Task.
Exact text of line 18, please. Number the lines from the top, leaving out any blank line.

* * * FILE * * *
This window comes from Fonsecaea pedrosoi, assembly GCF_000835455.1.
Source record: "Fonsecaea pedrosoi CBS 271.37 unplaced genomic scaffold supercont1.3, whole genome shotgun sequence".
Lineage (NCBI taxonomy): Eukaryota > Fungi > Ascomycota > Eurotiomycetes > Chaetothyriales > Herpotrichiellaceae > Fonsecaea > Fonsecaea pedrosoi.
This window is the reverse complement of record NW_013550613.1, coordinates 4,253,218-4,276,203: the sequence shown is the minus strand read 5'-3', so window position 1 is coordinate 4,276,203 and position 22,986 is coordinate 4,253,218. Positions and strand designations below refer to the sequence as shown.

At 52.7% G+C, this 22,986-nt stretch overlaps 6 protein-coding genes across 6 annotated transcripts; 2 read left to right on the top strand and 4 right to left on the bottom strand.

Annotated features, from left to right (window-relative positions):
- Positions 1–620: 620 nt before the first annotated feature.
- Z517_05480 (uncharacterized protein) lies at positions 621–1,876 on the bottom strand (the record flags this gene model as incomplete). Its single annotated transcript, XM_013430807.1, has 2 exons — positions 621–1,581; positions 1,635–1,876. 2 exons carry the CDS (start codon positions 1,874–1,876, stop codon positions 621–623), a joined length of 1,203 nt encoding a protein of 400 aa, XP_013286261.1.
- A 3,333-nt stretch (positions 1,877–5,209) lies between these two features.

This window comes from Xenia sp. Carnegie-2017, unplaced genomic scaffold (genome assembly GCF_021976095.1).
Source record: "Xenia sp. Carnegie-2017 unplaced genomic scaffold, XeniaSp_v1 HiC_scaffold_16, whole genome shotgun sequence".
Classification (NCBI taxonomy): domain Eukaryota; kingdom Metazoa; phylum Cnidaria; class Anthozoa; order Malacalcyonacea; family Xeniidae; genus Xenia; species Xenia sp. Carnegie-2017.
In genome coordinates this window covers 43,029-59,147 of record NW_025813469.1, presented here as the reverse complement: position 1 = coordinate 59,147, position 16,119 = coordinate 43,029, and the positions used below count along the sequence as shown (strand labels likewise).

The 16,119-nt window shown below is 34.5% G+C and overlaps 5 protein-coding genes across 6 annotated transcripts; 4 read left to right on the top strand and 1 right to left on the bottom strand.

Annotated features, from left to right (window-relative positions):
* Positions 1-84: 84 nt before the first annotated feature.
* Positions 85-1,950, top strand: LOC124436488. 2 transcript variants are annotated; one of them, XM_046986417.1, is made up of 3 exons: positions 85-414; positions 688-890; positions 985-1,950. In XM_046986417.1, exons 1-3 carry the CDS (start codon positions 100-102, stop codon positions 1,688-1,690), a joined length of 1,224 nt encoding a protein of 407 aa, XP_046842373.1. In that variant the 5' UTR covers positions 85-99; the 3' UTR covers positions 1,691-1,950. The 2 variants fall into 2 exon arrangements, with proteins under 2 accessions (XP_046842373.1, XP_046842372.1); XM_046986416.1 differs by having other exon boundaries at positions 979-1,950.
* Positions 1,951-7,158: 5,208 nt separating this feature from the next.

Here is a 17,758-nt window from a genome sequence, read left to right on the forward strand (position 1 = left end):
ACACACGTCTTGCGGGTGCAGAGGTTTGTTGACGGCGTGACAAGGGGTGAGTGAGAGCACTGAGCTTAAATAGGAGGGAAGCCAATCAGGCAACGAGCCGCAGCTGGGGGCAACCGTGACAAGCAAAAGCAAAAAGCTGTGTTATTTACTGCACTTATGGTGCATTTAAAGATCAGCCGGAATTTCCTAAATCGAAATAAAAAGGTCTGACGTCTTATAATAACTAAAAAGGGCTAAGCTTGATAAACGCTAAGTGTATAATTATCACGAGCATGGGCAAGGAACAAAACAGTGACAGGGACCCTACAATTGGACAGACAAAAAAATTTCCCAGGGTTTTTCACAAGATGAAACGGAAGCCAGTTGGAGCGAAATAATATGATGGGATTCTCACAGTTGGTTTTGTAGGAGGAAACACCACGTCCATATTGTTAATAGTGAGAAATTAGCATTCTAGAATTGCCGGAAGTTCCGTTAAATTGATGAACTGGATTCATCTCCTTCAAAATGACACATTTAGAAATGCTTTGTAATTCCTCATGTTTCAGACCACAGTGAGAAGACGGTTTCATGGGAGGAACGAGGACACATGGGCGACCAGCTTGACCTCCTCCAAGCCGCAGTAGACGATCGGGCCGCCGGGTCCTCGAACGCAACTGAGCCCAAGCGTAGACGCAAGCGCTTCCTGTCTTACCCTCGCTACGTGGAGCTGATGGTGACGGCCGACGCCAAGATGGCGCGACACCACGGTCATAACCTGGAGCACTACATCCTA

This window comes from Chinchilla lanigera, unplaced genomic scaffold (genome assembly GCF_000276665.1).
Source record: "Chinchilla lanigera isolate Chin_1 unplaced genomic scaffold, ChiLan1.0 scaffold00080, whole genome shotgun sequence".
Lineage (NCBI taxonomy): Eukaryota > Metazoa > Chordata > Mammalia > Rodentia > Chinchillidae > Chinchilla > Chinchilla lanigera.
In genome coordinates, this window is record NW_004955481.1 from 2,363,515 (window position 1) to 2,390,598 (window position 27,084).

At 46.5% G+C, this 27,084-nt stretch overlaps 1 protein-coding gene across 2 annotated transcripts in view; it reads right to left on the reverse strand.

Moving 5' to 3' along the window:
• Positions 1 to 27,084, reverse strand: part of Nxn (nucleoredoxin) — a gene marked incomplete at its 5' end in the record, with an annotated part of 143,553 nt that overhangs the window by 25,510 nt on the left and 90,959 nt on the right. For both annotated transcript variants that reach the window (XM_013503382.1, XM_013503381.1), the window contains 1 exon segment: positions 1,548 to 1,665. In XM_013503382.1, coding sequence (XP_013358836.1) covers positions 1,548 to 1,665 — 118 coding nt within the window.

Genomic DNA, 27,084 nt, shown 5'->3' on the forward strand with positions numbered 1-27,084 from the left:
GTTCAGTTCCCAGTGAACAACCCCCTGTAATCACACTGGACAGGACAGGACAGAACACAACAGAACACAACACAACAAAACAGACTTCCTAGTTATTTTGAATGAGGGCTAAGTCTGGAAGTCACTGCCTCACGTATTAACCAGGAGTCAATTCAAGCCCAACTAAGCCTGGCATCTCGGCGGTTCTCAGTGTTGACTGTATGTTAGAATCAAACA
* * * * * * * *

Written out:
* Positions 1,951-7,158: 5,208 nt separating this feature from the next.